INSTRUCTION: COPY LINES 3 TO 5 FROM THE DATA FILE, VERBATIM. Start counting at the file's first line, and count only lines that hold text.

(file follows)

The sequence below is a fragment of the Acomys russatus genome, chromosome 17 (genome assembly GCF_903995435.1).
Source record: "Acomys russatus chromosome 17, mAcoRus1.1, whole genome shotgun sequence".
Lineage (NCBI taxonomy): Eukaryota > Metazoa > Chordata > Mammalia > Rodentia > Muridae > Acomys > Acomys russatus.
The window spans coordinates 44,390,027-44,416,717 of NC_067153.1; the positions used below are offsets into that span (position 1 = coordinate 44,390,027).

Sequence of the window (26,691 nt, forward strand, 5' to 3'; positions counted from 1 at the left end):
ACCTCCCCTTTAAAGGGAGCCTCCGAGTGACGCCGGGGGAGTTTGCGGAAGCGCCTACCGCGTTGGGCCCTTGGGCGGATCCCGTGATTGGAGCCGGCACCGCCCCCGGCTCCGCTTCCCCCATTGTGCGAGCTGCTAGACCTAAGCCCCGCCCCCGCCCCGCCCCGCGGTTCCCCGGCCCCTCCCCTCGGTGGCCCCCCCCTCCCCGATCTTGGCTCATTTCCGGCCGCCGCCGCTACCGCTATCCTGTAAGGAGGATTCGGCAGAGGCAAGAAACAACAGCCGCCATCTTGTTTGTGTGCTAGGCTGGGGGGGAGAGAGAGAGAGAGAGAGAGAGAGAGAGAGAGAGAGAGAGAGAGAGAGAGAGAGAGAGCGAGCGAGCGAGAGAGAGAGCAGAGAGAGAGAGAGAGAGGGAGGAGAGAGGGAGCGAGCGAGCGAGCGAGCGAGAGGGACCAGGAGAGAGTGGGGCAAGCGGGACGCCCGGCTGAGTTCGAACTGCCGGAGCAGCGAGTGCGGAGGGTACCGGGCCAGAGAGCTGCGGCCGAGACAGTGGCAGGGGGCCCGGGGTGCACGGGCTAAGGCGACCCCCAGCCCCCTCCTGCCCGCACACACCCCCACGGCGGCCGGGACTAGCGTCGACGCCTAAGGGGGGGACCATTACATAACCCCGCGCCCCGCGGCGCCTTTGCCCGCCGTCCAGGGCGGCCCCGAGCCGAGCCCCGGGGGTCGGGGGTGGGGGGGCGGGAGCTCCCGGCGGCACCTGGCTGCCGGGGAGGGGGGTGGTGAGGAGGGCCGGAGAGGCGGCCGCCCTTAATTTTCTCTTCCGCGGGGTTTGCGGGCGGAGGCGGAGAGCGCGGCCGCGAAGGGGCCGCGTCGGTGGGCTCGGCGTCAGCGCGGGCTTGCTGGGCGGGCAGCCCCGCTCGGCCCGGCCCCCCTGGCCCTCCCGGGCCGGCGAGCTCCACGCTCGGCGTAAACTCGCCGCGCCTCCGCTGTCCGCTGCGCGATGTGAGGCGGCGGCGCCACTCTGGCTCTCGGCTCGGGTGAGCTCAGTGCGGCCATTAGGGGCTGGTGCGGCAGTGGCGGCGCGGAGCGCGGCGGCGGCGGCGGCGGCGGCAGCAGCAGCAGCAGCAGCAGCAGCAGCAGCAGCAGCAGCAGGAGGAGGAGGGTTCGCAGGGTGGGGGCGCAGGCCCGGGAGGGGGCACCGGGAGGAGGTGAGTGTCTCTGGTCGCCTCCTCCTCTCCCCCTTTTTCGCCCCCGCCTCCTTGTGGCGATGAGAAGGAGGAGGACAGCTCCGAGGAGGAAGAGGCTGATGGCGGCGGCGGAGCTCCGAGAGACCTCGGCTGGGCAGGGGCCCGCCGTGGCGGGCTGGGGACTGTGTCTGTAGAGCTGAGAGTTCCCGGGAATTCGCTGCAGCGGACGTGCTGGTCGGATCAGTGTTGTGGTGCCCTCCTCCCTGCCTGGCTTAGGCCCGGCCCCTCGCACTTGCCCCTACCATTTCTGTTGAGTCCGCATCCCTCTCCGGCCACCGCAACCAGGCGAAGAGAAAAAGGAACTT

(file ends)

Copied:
Lineage (NCBI taxonomy): Eukaryota > Metazoa > Chordata > Mammalia > Rodentia > Muridae > Acomys > Acomys russatus.
The window spans coordinates 44,390,027-44,416,717 of NC_067153.1; the positions used below are offsets into that span (position 1 = coordinate 44,390,027).

Sequence of the window (26,691 nt, forward strand, 5' to 3'; positions counted from 1 at the left end):